ST Joseph’s Secondary School in Tulla were this week treated to a lunchtime concert by a young group of visiting traditional musicians from Vermont in the United States.
The Young Tradition Touring Group, made up of 19 musicians aged between 12 and 19, are currently touring the West of Ireland and have stopped in Clare for performances in The Powerhouse in Tulla, Pepper’s and Shortt’s in Feakle.
The group play North American traditional tunes, as well as Appalachian music, Cajun and some bluegrass. They also dance during their performances.
The musicians are being hosted in Clare by Mary MacNamara and her group of young East Clare musicians. As part of this, they performed a lunchtime concert in the secondary school in Tulla on Wednesday for students and teachers. Students at St Joseph’s also played music, sang and danced for the visiting group.
Most of the visiting group members are from Vermont, although a few hail from as far as Maine, Massachusetts and Quebec. With artistic director, Pete Sutherland, the group has performed at festivals, concerts, schools and dances in Vermont and Boston in preparation for their tour of the west coast of Ireland.
Executive director of the group, Mark Sustic said it is “dedicated to promoting, supporting and celebrating children, youth and young adults, who sing, play and dance in styles linked to a tradition”. Its ethos revolves around supporting “young folk doing old stuff”.
He explained that the trip is a first for the group and they are really happy to be here. They began their trip in Donegal and will be travelling down the coast to Dingle, before flying back from Shannon on Sunday.
“Many of these young people go to a school where they are the only ones who play fiddle so it’s difficult to continue, if you don’t have a social group,” he said.
This group allows the teenagers to pursue their music.
They performed a variety of tunes, songs and dances on Wednesday, including Strathspeys, reels, jigs and a rendition of The Script song, Hail, Rain or Sunshine, which they played to a jig called The Woods of Old Limerick. They also performed contra-dancing, a type of social dance with roots in England, Ireland, Scotland and France.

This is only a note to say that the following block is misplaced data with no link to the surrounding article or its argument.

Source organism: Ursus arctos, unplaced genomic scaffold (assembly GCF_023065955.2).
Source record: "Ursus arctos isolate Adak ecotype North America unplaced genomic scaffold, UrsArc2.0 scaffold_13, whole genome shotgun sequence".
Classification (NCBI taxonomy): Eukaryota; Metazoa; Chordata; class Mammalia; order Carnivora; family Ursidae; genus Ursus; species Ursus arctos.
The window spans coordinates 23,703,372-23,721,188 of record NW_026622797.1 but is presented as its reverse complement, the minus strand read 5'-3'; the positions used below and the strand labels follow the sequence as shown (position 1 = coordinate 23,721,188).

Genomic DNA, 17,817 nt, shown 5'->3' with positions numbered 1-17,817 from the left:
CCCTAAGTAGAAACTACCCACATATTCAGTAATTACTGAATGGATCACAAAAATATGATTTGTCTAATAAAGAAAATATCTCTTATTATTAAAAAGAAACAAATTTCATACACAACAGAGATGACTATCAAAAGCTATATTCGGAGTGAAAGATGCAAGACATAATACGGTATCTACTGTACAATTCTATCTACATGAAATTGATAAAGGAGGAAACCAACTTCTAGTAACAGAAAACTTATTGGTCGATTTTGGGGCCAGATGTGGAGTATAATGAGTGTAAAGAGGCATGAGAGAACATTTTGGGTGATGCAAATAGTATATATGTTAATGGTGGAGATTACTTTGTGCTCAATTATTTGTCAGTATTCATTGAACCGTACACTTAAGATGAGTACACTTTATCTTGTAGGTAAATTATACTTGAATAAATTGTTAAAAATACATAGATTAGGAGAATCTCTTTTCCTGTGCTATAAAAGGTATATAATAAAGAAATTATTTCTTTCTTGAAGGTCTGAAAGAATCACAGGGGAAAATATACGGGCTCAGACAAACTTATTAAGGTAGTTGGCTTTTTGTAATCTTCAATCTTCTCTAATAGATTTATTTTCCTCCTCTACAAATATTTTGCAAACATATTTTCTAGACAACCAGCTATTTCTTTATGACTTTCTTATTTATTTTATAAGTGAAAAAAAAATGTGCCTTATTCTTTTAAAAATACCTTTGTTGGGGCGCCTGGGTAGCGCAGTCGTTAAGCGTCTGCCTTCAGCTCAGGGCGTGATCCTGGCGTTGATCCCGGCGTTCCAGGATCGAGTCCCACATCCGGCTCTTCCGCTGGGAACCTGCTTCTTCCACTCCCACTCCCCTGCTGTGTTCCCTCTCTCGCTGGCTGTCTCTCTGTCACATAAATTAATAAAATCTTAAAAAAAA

Speaking about how it all came about, Mary MacNamara said, “We’ve been doing exchanges over 12 to 15 years. We’ve done the Shetlands, Norway, we’ve been to Boston and those places have been to us and our name has got out there as having done exchanges. Mark contacted me last summer to see would we be interested in hosting the group for a few days, while they toured around Ireland.”
“They are going all over the country and will be touring for a couple of weeks. We have provided a platform for them to perform, musicians to exchange tunes with and we’ll do some dancing together as well,” she added.
A welcome night was held on Tuesday night, with the young East Clare musicians, in The Powerhouse in Tulla. On Wednesday, they played a further session in Pepper’s and, on Thursday, they will be in Shortt’s Bar in Feakle for a farewell session from 9.30pm.
Carol Byrne is a reporter at The Clare Champion newspaper reporting on news in the East Clare area and the arts. She also covers the courts in County Clare and has received seven national awards for this coverage from the Law Society of Ireland and a National Lottery Local Ireland national media award for Best Community Story 2019.
A Masters in Journalism graduate of NUI Galway, she also holds a Bachelor of Arts from the University of Limerick in Music and Media Studies, and a Higher Diploma in Irish Legal Studies. She began her career interning at The Limerick Leader and Clare FM, before taking up a full time post at The Clare Champion in 2006.